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Lori Marino and Debra Merskin, Intelligence, complexity, and individuality in sheep

Abstract

Marino & Merskin’s target article on the cognitive and psychological capacities of sheep commendably aims to use science to critique human practice. However, the article fails to make specific recommendations about how human-sheep relations should change going forward. We also underscore two problematic assumptions highlighted by other commentators: (1) that cognitive complexity is important to the case for the moral status of non-human animals and (2) that the way humans use and treat animals is caused by our conception of animals’ capacities. Scientists should engage more with philosophy and ethical theory to articulate the implications of animal capacities for human treatment of animals.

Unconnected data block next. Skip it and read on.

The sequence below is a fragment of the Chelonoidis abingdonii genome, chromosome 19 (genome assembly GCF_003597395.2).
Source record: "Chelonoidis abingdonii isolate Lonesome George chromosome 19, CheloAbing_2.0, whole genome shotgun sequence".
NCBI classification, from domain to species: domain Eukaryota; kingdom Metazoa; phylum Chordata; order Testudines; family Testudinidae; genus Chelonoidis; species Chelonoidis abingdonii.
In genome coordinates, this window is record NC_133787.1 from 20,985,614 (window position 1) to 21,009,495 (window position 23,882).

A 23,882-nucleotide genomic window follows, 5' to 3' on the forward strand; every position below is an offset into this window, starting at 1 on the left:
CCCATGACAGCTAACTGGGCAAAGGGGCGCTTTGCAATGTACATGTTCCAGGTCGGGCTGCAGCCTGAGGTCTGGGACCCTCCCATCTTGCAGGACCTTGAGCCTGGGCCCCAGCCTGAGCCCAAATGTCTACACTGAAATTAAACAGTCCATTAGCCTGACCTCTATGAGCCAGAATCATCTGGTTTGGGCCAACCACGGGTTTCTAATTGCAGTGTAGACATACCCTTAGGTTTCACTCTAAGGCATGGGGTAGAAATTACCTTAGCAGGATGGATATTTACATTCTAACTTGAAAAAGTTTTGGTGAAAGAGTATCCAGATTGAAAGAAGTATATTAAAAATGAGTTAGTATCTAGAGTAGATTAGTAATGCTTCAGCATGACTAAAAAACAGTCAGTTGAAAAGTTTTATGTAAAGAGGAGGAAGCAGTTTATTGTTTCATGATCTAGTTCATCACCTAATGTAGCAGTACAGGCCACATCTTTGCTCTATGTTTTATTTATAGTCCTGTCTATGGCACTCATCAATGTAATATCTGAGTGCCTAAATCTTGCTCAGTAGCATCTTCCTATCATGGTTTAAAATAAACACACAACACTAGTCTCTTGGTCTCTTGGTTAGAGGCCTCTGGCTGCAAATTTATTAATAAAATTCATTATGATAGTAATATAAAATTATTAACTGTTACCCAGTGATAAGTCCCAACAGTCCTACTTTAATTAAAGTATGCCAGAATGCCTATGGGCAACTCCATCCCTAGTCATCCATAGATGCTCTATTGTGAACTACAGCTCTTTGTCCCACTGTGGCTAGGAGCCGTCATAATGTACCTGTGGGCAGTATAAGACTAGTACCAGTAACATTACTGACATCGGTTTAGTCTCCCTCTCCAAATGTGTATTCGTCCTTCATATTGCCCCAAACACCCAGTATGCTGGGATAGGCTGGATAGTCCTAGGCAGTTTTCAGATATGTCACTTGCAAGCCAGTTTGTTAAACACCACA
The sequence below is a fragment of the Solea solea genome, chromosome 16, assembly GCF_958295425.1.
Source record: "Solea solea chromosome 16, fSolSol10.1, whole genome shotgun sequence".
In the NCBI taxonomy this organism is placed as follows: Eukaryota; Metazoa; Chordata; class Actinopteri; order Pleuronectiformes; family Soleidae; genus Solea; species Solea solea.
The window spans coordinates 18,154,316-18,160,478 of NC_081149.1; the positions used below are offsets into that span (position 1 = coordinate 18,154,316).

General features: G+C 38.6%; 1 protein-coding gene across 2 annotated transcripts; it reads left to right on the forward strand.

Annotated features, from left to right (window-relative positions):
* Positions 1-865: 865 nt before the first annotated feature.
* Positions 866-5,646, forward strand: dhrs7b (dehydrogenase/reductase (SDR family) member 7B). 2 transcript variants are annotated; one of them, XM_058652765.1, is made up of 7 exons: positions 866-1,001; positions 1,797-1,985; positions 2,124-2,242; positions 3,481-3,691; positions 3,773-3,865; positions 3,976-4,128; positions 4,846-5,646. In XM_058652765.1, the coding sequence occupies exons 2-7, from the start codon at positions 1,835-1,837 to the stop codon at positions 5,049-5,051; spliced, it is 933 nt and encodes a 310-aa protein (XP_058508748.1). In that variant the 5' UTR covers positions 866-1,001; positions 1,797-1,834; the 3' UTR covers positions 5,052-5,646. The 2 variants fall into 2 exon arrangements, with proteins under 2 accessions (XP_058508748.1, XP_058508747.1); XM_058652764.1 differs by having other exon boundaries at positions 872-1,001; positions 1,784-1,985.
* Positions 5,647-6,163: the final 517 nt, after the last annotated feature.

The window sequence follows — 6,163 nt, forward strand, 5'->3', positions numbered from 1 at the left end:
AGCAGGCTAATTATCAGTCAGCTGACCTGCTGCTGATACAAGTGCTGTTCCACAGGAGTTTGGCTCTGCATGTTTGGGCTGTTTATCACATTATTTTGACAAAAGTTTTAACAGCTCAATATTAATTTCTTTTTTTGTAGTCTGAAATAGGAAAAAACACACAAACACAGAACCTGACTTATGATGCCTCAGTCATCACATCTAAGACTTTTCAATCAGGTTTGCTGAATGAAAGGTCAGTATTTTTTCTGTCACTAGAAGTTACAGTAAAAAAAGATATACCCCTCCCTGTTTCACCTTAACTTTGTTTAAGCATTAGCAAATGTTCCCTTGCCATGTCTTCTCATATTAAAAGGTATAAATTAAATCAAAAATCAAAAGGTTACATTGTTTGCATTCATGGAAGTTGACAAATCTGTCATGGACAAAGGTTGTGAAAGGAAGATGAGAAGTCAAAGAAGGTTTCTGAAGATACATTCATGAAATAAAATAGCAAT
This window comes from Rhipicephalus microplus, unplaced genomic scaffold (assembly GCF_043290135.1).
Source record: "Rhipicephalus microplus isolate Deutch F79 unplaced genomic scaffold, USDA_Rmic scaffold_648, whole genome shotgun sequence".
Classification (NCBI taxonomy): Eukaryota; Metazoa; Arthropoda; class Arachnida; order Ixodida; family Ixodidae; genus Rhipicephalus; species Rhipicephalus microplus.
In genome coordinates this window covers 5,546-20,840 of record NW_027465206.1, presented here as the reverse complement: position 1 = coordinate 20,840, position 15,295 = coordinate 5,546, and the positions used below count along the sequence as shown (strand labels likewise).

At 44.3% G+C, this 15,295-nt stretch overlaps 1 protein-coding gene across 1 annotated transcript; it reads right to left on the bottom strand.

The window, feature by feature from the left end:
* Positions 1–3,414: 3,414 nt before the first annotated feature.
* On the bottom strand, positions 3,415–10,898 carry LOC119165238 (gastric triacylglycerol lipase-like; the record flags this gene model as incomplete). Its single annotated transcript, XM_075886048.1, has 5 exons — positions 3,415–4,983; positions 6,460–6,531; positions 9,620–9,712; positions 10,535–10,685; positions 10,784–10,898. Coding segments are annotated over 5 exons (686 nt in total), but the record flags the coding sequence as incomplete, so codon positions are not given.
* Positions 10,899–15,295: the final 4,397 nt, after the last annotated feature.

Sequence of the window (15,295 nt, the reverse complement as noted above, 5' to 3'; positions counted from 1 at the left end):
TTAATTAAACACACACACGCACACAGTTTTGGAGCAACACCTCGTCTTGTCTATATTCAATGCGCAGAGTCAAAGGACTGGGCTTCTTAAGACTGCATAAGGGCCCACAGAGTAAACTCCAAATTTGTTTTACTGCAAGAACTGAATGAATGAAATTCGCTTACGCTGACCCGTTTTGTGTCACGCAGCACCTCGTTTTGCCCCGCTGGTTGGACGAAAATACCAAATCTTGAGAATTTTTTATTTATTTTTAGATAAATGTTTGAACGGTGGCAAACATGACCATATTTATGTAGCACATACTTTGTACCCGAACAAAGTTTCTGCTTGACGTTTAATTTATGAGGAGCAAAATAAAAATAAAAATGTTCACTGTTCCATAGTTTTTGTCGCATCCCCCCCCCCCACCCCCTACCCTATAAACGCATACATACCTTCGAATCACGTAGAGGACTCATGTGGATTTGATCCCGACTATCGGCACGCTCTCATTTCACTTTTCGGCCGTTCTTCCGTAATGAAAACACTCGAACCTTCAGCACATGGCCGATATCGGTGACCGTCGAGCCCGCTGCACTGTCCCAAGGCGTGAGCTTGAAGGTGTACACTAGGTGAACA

Author Biography

Peter Woodford is an Assistant Professor at Union College, Schenectady, NY. His research focuses on the intersection of science and ethics, the evolutionary foundations of ethical values, scientific research on altruism and cooperation, and the relationship between science and religion. Website

Alecia Carter is a research scientist with the Centre National de la Recherche Scientifique at l’Université des Sciences de l’Évolution de Montpellier. Her research investigates how animals acquire and use information to make decisions. Website

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